Family Investment Companies

Family Investment Companies

What is a Family Investment Company or FIC?

In many ways, a FIC is nothing more than a company which holds a pool of investments for a family. Now that trusts are not tax-efficient, a FIC can offer the same sort of structuring but without the tax costs. A FIC also offers tax advantages of its own.

The investments in the FIC are taxed at the corporation tax rate, currently 19%, which allows investments to be rolled up at a reduced tax rate as compared to holding the assets personally.

A FIC can be created with different classes of shares, A, B, C, etc, and each of those classes can have different rights. The A shares could be held by the parents, and have voting rights so they have control of the assets. The remaining shares could be held by the children ( who must be over 18) and they can be paid dividends at different rates determined by the parents.

A FIC has the filing obligations of a normal company, and the information will be visible at Companies House, but only to a limited extent whilst it is still filing micro company accounts.

A FIC can be funded by way of a loan, allowing for profits to be extracted free of tax by drawing down on the loan account, rather than paying dividends or salaries.

It is also possible to structure the shares to pass value in the company to the next generation over time without triggering capital gains tax or inheritance tax charges.

A FIC is therefore a powerful tax planning tool where the situation is right.

“Furlough Fraud” – 20 October Deadline

“Furlough Fraud” – 20 October Deadline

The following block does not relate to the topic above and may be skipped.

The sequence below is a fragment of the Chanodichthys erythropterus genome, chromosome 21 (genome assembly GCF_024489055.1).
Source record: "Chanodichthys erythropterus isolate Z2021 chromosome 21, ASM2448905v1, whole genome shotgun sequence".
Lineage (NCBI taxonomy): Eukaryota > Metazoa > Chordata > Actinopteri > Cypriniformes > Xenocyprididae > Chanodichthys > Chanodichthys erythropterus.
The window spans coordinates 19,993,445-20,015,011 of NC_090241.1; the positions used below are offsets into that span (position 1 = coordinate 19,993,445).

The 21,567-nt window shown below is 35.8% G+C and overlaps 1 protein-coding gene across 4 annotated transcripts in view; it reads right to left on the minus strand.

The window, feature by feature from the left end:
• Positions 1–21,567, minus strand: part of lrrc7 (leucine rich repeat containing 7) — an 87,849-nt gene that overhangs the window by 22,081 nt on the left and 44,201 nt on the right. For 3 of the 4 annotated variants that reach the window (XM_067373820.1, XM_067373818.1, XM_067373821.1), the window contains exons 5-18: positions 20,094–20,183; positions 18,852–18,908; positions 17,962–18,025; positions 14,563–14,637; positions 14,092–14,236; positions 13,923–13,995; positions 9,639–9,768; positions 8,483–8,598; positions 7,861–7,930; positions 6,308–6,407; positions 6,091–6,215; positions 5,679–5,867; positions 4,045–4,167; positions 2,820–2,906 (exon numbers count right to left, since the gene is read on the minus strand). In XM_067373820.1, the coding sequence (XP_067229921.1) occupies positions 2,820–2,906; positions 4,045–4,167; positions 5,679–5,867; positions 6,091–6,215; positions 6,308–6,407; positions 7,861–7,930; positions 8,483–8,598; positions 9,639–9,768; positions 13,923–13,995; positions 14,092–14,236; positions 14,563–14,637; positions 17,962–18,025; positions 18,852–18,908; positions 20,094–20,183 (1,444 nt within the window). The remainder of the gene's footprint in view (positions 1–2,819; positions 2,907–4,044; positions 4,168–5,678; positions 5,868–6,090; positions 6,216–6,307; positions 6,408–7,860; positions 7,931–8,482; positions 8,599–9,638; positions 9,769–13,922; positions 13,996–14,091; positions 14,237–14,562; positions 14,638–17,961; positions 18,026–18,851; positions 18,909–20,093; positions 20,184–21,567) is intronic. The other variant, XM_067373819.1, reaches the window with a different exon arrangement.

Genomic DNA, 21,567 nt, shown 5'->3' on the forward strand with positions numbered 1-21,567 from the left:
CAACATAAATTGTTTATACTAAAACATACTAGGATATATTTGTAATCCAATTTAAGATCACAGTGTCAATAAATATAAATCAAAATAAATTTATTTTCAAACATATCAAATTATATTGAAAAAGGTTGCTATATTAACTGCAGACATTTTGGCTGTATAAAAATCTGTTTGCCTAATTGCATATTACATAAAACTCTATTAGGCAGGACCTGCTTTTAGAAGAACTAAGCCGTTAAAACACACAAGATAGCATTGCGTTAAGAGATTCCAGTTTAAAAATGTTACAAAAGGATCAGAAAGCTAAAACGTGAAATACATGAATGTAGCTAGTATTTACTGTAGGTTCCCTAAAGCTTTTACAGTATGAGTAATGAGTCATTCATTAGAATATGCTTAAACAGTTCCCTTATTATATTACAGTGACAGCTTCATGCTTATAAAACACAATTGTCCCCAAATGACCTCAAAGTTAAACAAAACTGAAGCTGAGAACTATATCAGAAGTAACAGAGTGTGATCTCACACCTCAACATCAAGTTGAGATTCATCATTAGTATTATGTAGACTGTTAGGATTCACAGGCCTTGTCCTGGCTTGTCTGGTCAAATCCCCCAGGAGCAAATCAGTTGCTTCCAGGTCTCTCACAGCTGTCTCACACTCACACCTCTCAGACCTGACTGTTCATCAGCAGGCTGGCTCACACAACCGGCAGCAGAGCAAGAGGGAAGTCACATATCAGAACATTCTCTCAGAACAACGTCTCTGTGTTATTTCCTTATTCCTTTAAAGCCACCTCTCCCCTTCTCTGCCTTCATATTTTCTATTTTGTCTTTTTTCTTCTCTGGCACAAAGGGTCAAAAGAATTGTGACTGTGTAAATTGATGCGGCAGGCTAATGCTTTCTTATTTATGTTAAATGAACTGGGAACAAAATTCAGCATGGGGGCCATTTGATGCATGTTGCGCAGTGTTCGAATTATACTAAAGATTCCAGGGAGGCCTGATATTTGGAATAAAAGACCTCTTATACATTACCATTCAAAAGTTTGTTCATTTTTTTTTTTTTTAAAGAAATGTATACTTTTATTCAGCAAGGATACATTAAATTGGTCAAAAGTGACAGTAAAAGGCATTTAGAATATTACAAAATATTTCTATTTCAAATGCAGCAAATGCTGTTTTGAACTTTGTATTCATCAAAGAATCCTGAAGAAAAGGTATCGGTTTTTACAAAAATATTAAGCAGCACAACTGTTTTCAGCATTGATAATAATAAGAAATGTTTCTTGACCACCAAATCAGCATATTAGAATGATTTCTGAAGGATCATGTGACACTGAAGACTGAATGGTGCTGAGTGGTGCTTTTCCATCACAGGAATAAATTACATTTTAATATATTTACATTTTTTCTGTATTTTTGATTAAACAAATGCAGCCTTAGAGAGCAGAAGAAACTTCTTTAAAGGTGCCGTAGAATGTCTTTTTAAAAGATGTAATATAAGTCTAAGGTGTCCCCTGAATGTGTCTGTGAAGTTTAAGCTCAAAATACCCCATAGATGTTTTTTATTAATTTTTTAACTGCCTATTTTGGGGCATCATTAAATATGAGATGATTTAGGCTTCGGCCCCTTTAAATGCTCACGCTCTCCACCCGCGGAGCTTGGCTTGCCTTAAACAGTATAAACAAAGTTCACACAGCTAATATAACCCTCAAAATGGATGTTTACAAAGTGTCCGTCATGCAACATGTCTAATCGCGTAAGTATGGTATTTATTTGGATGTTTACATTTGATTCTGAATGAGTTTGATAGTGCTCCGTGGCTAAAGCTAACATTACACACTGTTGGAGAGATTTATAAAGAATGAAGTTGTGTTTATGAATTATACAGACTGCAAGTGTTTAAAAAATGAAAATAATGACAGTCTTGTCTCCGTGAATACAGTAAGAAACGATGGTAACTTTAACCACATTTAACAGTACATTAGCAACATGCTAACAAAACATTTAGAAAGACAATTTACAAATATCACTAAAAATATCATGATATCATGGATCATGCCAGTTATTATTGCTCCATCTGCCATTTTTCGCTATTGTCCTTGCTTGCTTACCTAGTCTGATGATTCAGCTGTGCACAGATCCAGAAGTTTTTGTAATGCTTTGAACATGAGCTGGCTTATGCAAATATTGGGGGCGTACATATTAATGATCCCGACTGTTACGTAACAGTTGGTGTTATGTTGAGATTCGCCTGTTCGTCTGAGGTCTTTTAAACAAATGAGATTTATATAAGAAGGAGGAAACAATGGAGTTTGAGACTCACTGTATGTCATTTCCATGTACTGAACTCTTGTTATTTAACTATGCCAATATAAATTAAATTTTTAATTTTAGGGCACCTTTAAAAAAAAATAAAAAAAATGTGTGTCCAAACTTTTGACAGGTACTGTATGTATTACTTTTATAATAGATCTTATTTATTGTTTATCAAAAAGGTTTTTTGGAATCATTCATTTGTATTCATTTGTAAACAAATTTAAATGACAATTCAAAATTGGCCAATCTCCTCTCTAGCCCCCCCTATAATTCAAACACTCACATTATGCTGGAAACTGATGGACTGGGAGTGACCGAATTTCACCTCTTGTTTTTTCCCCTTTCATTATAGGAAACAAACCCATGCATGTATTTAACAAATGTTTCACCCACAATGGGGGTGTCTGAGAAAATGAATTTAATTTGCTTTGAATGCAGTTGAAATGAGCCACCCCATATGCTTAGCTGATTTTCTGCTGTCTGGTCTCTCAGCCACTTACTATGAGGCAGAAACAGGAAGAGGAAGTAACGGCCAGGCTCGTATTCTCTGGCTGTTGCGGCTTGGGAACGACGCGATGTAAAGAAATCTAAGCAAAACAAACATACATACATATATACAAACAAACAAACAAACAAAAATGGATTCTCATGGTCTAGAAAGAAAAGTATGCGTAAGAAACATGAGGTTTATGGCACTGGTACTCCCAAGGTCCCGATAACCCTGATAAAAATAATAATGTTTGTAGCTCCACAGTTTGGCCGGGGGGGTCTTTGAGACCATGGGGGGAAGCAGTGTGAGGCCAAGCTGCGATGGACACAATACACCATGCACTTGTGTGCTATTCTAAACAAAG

As the Coronavirus Job Retention Scheme (CJRS) payments scheme comes to an end HMRC’s investigations of alleged fraud will increase. Media reports estimate that £3.5 Billion of payments have been made by the Government to fraudulent claims or errors. 

There have already been a number of arrests made against alleged fraudsters and HMRC has issued thousands of letter to employers asking them to check their claims. HMRC do not send these letters without having considered a risk review and will think something is wrong. Not responding to such a letter is not a good option; HMRC are highly likely to undertake a detailed investigation. Any incorrect claims will be taxed at 100% to recover the full amount back plus HMRC can issue a penalty up to 100% of that tax depending on the culpable behaviour of the claimant. Or worse, HMRC can prosecute for criminal fraud which could result in a prison sentence. HMRC will also be using the thousands of complaints and “tip offs” that employees have made to them about errors or fraudulent claims. Employees may have made allegations that they were told to continue to work when furloughed or didn’t receive the correct payments. 

It is not all bad news. New anti-avoidance legislation published in July provides a window to employers to correct any mistakes. If payments have been received before 22 July 2020 the employer has until 20 October 2020 to notify HMRC of the mistake without incurring a penalty. For payment received after 22 July the 90 day “amnesty” period will apply from the date of receipt. 

It is therefore important to review claims and make use of this window. Even if a claim had been made knowing it was wrong it is still possible to come forward to HMRC before the deadline to reduce any penalty. Please ask us for advice if you, or your clients, need help.